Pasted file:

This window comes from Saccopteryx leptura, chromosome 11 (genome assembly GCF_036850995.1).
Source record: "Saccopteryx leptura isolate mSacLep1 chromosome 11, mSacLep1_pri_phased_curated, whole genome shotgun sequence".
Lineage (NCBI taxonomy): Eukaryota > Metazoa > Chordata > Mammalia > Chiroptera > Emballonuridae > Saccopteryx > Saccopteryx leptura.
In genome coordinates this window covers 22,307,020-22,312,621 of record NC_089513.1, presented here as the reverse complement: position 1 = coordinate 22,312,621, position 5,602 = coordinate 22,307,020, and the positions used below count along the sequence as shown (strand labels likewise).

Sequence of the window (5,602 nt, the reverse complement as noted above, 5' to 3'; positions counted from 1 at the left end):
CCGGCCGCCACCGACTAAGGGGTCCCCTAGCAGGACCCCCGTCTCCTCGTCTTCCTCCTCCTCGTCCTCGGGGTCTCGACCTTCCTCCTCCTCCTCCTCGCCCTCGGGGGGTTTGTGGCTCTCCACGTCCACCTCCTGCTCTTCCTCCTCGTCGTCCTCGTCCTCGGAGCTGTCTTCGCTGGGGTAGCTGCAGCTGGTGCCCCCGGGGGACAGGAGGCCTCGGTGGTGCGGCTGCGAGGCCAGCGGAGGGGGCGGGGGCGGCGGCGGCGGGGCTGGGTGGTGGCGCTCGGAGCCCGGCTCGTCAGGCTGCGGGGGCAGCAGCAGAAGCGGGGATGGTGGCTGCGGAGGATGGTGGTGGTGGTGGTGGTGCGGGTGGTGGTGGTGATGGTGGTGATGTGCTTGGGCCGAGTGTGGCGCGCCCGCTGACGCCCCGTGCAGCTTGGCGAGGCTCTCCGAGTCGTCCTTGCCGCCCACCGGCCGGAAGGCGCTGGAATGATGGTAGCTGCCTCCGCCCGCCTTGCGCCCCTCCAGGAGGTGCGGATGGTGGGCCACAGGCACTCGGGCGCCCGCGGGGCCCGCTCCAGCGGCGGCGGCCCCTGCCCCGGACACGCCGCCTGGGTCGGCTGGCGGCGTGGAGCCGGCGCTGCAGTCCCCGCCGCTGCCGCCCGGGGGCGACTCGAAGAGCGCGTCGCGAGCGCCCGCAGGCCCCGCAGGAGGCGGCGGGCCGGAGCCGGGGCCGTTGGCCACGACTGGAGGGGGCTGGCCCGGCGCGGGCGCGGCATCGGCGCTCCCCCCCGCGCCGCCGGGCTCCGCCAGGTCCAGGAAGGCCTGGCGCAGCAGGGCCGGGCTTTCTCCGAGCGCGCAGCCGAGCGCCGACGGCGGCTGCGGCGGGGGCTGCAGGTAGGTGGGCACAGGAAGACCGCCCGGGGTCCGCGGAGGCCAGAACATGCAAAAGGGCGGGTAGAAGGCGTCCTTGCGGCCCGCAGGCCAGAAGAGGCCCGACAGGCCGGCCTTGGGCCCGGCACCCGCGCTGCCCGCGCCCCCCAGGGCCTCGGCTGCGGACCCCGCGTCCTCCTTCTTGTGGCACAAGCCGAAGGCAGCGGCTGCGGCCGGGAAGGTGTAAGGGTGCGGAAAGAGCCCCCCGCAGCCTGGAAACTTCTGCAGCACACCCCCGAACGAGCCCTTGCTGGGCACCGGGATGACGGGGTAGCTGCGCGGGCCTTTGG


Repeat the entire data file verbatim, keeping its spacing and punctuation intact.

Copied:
This window comes from Saccopteryx leptura, chromosome 11 (genome assembly GCF_036850995.1).
Source record: "Saccopteryx leptura isolate mSacLep1 chromosome 11, mSacLep1_pri_phased_curated, whole genome shotgun sequence".
Lineage (NCBI taxonomy): Eukaryota > Metazoa > Chordata > Mammalia > Chiroptera > Emballonuridae > Saccopteryx > Saccopteryx leptura.
In genome coordinates this window covers 22,307,020-22,312,621 of record NC_089513.1, presented here as the reverse complement: position 1 = coordinate 22,312,621, position 5,602 = coordinate 22,307,020, and the positions used below count along the sequence as shown (strand labels likewise).

Sequence of the window (5,602 nt, the reverse complement as noted above, 5' to 3'; positions counted from 1 at the left end):
CCGGCCGCCACCGACTAAGGGGTCCCCTAGCAGGACCCCCGTCTCCTCGTCTTCCTCCTCCTCGTCCTCGGGGTCTCGACCTTCCTCCTCCTCCTCCTCGCCCTCGGGGGGTTTGTGGCTCTCCACGTCCACCTCCTGCTCTTCCTCCTCGTCGTCCTCGTCCTCGGAGCTGTCTTCGCTGGGGTAGCTGCAGCTGGTGCCCCCGGGGGACAGGAGGCCTCGGTGGTGCGGCTGCGAGGCCAGCGGAGGGGGCGGGGGCGGCGGCGGCGGGGCTGGGTGGTGGCGCTCGGAGCCCGGCTCGTCAGGCTGCGGGGGCAGCAGCAGAAGCGGGGATGGTGGCTGCGGAGGATGGTGGTGGTGGTGGTGGTGCGGGTGGTGGTGGTGATGGTGGTGATGTGCTTGGGCCGAGTGTGGCGCGCCCGCTGACGCCCCGTGCAGCTTGGCGAGGCTCTCCGAGTCGTCCTTGCCGCCCACCGGCCGGAAGGCGCTGGAATGATGGTAGCTGCCTCCGCCCGCCTTGCGCCCCTCCAGGAGGTGCGGATGGTGGGCCACAGGCACTCGGGCGCCCGCGGGGCCCGCTCCAGCGGCGGCGGCCCCTGCCCCGGACACGCCGCCTGGGTCGGCTGGCGGCGTGGAGCCGGCGCTGCAGTCCCCGCCGCTGCCGCCCGGGGGCGACTCGAAGAGCGCGTCGCGAGCGCCCGCAGGCCCCGCAGGAGGCGGCGGGCCGGAGCCGGGGCCGTTGGCCACGACTGGAGGGGGCTGGCCCGGCGCGGGCGCGGCATCGGCGCTCCCCCCCGCGCCGCCGGGCTCCGCCAGGTCCAGGAAGGCCTGGCGCAGCAGGGCCGGGCTTTCTCCGAGCGCGCAGCCGAGCGCCGACGGCGGCTGCGGCGGGGGCTGCAGGTAGGTGGGCACAGGAAGACCGCCCGGGGTCCGCGGAGGCCAGAACATGCAAAAGGGCGGGTAGAAGGCGTCCTTGCGGCCCGCAGGCCAGAAGAGGCCCGACAGGCCGGCCTTGGGCCCGGCACCCGCGCTGCCCGCGCCCCCCAGGGCCTCGGCTGCGGACCCCGCGTCCTCCTTCTTGTGGCACAAGCCGAAGGCAGCGGCTGCGGCCGGGAAGGTGTAAGGGTGCGGAAAGAGCCCCCCGCAGCCTGGAAACTTCTGCAGCACACCCCCGAACGAGCCCTTGCTGGGCACCGGGATGACGGGGTAGCTGCGCGGGCCTTTGG